Regardless, they were simply one of a kind, a band that refused to give in to outside influence almost as much as they refused to stray from their easily identifiable sound. They were stubborn like me, and no matter what I always championed them and gave them the respect they deserved. So needless to say, the idea of having Axl Rose front the most reliable band in my collection doesn’t sit well with me. It is most certainly a personal thing, but at the same time I’m very much not alone in my disdain for the inauspicious rumor than has now been 100% confirmed. Brian Johnson’s health issues seem to be secondary to Angus Young’s longing to fulfill the last segments of the band’s “final” tour, and although I have to give it up to Angus for wanting to see things through it seems as if he’s thinking of himself and not the fans given the majority of popular opinion when it comes to his choice of replacement. I don’t doubt Axl as a fan wanting to do this, but I do doubt Angus’ decision to find the BEST person for the job over who can garner the most media coverage for the remaining tour dates.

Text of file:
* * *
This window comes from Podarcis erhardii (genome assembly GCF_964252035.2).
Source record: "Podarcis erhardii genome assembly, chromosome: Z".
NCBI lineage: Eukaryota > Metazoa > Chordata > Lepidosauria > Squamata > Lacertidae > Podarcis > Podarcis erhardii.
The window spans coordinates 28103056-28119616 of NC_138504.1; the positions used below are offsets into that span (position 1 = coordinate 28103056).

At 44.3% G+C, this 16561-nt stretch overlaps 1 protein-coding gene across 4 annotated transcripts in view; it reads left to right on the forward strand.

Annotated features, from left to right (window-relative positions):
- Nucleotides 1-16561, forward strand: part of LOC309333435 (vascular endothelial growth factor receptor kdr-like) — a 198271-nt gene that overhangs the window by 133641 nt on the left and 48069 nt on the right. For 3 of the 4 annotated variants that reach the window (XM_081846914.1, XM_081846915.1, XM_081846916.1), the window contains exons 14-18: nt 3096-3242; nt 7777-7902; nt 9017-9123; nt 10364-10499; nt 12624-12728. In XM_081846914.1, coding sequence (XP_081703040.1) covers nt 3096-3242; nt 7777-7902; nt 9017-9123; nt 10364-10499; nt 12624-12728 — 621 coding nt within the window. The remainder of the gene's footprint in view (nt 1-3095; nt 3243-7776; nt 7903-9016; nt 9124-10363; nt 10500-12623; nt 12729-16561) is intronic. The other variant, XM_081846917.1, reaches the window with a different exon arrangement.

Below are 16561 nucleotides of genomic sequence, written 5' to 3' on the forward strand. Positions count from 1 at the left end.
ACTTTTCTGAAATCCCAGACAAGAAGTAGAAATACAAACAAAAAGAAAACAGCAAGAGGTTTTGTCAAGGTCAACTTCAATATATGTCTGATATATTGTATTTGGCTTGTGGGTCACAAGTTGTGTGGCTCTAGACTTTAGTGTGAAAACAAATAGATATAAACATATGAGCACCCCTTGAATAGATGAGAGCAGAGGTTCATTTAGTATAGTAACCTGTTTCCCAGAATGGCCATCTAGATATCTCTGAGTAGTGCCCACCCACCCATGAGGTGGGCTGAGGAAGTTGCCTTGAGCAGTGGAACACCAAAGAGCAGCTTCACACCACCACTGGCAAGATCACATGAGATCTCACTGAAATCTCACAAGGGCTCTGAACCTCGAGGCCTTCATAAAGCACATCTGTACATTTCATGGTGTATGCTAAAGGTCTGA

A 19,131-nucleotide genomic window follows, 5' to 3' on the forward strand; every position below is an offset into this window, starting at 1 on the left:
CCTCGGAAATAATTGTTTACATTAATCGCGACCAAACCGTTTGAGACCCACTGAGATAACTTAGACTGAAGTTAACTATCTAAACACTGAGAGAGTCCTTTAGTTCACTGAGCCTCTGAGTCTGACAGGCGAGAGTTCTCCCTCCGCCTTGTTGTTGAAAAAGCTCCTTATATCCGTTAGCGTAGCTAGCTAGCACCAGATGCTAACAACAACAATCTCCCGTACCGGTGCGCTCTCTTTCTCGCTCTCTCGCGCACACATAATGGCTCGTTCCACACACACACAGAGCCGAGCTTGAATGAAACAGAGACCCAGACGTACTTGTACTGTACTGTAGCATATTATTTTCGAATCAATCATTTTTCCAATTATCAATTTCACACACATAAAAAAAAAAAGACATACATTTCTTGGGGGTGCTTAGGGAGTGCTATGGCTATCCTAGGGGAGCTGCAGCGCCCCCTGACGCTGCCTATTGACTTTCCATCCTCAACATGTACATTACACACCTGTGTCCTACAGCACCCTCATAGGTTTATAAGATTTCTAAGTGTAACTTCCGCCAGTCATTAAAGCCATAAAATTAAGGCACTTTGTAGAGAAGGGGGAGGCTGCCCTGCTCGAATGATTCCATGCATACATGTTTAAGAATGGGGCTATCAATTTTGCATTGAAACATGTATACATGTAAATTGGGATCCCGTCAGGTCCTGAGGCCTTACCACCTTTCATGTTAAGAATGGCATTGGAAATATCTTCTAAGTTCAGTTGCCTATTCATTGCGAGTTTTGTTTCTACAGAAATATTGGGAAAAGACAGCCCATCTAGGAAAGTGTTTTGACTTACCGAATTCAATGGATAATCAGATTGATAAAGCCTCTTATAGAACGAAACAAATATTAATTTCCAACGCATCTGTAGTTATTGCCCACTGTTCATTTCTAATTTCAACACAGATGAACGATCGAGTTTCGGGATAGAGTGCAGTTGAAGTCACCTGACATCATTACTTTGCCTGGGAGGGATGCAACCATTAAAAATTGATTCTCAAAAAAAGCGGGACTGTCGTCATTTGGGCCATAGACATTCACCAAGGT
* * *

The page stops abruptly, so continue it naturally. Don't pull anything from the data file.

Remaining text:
It was hard enough to watch Phil’s self-induced exit, and later discover why Malcolm could no longer be a part of the group he helped form. Both of those scenarios had outcomes that made sense, put guys in their shoes who had been there before. This decision however, makes no sense to me. And what is worse is how cold and ungrateful the band’s official statement came of this last Friday when released, it was as if Johnson was head of security or the highest member of the road crew totem pole, not the guy who took them from the darkest point of their career and helped lift them to the highest plateau a band could imagine. Angus Young has lost his mind, and the only logical reason I can come with is that at this point it’s all about headlines.